IRONMAN ARIZONA PRE-RACE TIPS

Timing your meals the day prior so you arrive at the start line with a FULL TANK of fuel

Day Prior

  • DINNER: Dinner before your race should be about 12 hours PRIOR to waking up on race morning. This means if you’re waking up at 4:30am, try to eat around 4:30-5:30pm the night before. Why? You’ll be giving your body plenty of time to digest the meal and go to the bathroom before the race start. Eat a normal meal that has foods you are familiar with. NO NEW SURPRISES for dinner! Then just snack until you go to bed.

  • LUNCH & BREAKFAST: Time these meals off of when you’ll be eating dinner. DON’T overeat – no need to! ​

  • HYDRATION: Ensure you’re taking in fluids ALL DAY that contain some electrolytes. Lower calorie sports drinks or even electrolytes tabs you can drop in a water bottle work the best. If it’s forecasted to be HOT and/or you’re a heavy sweater, consider taking more than normal and salting your food.

 

Race Day

  • BREAKFAST: Something light and something you like! Snack with a sports drink leading up to the race. Our goal is to top off our glycogen stores but to NOT feel bloated or “stuffed”.

 

Training the RIGHT way leading into the last few days of the race so you don’t go into race day EXHAUSTED

 

Training on-site of an IRONMAN® course within a few days of the race can be confusing and exhausting. We don’t want either! If in doubt, shorten or skip the session. Here are some recommendations:

 

3 Days out:

  • If you’re arriving this day, at the minimum, get in a light shakeout run or run/walk. Expect to feel sluggish and tired as you’ve just traveled – that’s OK! If you have time or have arrived earlier, put your bike together (or pick it up) and get a short ride in to ensure it’s working and ready to go. Finally, if the water is open and swimmable, get in for a light swim! In summary, if possible, get all three sports in and with a combined total time of under 1.5 hours.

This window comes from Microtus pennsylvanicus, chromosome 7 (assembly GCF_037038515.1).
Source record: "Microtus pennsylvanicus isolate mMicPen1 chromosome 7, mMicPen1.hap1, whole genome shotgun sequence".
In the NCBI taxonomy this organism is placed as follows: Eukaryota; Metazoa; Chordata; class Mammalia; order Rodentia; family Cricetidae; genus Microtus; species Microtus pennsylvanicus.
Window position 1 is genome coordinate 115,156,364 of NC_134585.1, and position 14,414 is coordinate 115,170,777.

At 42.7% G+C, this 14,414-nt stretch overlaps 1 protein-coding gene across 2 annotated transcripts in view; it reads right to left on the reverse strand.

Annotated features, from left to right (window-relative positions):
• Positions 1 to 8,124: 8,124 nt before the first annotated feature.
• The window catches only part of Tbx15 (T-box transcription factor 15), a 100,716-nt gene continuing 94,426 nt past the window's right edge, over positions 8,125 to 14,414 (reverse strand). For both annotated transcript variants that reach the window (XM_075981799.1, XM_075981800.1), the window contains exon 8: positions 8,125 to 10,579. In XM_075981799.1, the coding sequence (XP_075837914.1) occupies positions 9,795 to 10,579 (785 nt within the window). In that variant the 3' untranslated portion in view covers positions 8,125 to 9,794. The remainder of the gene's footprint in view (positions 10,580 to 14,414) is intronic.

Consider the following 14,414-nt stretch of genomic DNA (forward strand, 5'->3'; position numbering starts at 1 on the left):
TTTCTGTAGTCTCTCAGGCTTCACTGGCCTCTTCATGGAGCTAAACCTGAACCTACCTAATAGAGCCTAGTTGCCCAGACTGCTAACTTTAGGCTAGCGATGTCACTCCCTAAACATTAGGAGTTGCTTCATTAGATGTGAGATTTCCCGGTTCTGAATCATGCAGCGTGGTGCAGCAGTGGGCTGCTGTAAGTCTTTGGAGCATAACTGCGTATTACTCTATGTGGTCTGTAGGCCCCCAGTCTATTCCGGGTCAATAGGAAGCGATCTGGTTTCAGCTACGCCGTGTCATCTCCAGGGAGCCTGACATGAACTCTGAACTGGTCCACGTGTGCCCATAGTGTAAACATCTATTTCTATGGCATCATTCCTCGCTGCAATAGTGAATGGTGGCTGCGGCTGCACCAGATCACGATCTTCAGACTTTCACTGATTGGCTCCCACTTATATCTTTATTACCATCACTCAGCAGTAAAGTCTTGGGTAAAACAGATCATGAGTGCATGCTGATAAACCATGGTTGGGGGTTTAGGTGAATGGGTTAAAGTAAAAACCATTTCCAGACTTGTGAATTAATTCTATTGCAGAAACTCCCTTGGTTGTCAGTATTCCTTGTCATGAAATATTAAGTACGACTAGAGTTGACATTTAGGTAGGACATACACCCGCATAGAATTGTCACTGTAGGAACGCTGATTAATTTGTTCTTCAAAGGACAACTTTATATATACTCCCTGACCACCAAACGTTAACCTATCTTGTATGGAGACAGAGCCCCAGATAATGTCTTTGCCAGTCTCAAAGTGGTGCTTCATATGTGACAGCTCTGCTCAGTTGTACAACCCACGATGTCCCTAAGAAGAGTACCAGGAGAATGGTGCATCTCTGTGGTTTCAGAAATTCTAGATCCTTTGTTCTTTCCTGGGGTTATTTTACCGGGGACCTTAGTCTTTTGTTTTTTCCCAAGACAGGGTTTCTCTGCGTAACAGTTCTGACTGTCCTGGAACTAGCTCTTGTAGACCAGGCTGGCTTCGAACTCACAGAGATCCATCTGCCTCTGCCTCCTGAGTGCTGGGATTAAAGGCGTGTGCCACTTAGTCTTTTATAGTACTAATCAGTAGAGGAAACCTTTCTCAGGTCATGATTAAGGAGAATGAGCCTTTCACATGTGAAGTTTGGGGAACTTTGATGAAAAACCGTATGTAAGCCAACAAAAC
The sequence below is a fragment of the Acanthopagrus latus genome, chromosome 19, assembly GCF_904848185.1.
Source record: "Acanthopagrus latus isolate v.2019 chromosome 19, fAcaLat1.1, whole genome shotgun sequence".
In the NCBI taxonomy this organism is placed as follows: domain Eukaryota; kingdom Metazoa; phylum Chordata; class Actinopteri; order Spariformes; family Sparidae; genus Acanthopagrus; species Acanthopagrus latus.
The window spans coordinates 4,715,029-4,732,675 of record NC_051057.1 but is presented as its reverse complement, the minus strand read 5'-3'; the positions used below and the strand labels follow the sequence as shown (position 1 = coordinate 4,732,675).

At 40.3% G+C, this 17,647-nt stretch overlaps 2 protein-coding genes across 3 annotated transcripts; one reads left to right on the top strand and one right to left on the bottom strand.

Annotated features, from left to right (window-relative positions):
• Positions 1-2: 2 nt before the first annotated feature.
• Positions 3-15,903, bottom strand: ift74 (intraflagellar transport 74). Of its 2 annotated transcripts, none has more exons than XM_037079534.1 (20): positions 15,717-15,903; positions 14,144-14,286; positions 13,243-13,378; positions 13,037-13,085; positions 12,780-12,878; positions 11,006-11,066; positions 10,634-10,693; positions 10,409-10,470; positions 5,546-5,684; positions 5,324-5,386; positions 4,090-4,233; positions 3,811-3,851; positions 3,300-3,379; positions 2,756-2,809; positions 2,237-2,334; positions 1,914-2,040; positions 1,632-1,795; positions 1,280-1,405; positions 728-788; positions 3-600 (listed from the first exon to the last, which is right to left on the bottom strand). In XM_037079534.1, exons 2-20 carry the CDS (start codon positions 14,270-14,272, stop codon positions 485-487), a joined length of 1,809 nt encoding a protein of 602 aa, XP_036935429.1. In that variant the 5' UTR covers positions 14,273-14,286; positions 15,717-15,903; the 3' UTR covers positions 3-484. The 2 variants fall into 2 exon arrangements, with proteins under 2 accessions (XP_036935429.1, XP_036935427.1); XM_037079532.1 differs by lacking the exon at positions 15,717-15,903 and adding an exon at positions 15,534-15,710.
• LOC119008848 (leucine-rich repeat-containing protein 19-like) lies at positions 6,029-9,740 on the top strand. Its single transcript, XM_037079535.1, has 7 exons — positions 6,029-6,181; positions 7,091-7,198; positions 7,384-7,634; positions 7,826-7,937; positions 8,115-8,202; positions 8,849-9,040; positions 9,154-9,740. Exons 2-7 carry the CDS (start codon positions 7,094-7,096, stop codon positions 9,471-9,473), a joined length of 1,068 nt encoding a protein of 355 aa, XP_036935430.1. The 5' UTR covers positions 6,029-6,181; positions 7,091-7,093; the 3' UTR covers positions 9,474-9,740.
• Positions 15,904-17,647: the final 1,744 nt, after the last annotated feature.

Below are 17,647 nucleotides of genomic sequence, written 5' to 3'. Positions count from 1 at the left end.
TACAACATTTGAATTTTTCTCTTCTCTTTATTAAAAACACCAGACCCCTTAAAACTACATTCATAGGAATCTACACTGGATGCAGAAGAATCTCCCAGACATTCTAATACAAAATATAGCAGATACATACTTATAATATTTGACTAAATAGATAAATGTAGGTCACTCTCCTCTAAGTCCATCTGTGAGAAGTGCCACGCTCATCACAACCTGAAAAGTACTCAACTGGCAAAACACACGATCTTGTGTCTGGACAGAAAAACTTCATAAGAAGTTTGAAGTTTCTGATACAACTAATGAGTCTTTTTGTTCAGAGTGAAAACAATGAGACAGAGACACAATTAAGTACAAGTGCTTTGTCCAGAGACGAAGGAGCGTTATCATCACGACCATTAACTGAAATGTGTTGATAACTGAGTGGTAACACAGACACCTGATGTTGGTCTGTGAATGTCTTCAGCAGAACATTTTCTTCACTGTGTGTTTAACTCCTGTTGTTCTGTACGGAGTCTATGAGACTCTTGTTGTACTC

2 Days out:

  • If you were able to get in all three sports the day prior, this day is your pre-race DAY OFF. Yes, don’t do any training. Instead, check-in, explore the Ironman Village, learn where the swim entry/exit, bike exit and re-entry and run exit. Sit in on a race briefing. In other words, do ALL your reconnaissance, shopping and learning during THIS day. If you weren’t able to get any training in prior to this day, do it this day, but keep all combined training under 1 hour.

1 Day out:

  • Plan to be on your feet as LITTLE AS POSSIBLE. Get a short swim in (preferably on the course), a short bike (with all required stickers and numbers attached) and a short brick (run off bike) that includes race belt, hydration or fuel you’re planning on carrying, etc. In other words, have everything ready to race and practice! Then check your bike in. Plan all of this around when you want to check your bike into transition. Once done, get out of the sun and indoors and put your feet up!

Focusing on getting COMPLETE nights of sleep during the week to fully optimize your energy systems on race morning
  • Sleeping the night before a race is hard for everyone. Don’t expect to sleep that well or that long. That’s OK if you can focus on the following: get a good night’s sleep 2, 3 and 4 days prior! If you can get good sleep 2 out of these 3 nights, you’ll be just fine on race day, even with a not-so-good pre-race night’s sleep. 

  • To ensure you are sleeping well on those nights, your bedroom should be cool, there should be minimal or no light and there should be no noise. Use an eye mask and earplugs if you have to. If you’d like to try and wake up around the time you’ll be waking up race morning, go for it ONLY if you still get enough hours of sleep. If not, don’t change your bedtime and wakeup times from normal. ​

“Seeing” your race before it happens and program your mind for max ENJOYMENT and SUCCESS

 

  • As soon as you get to the venue, start “seeing” yourself racing and running across that finish line. Go down to the swim and see yourself starting and then coming out of the swim. If you drive the course or bike any portion of the course, imagine yourself racing your race on race day. Go to the finish line and walk across it with your arms held high over your head and imagine hearing your name called out, “YOU ARE AN IRONMAN”!

 

  • You can never start too early in the season using positive imagery. But for those racing the course for the first time, “seeing” it in person and imagining yourself having the race you expect is a powerful process that will contribute to the successful execution of your race.

 

  • Remember, when the race organizers put those course buoys in the water, it ALWAYS looks longer than you think it should! And when you drive the course, those “hills” always look bigger than you imagined. In both cases, they aren’t!

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Mark Sortino

We encourage you to go explore our website and learn all that we can do to help you reach your goals. 

 

And at ANY TIME you'd like to connect with me to learn more, email me! mark@teamMPI.com 

Mark Sortino

HEAD COACH​

Boise, ID

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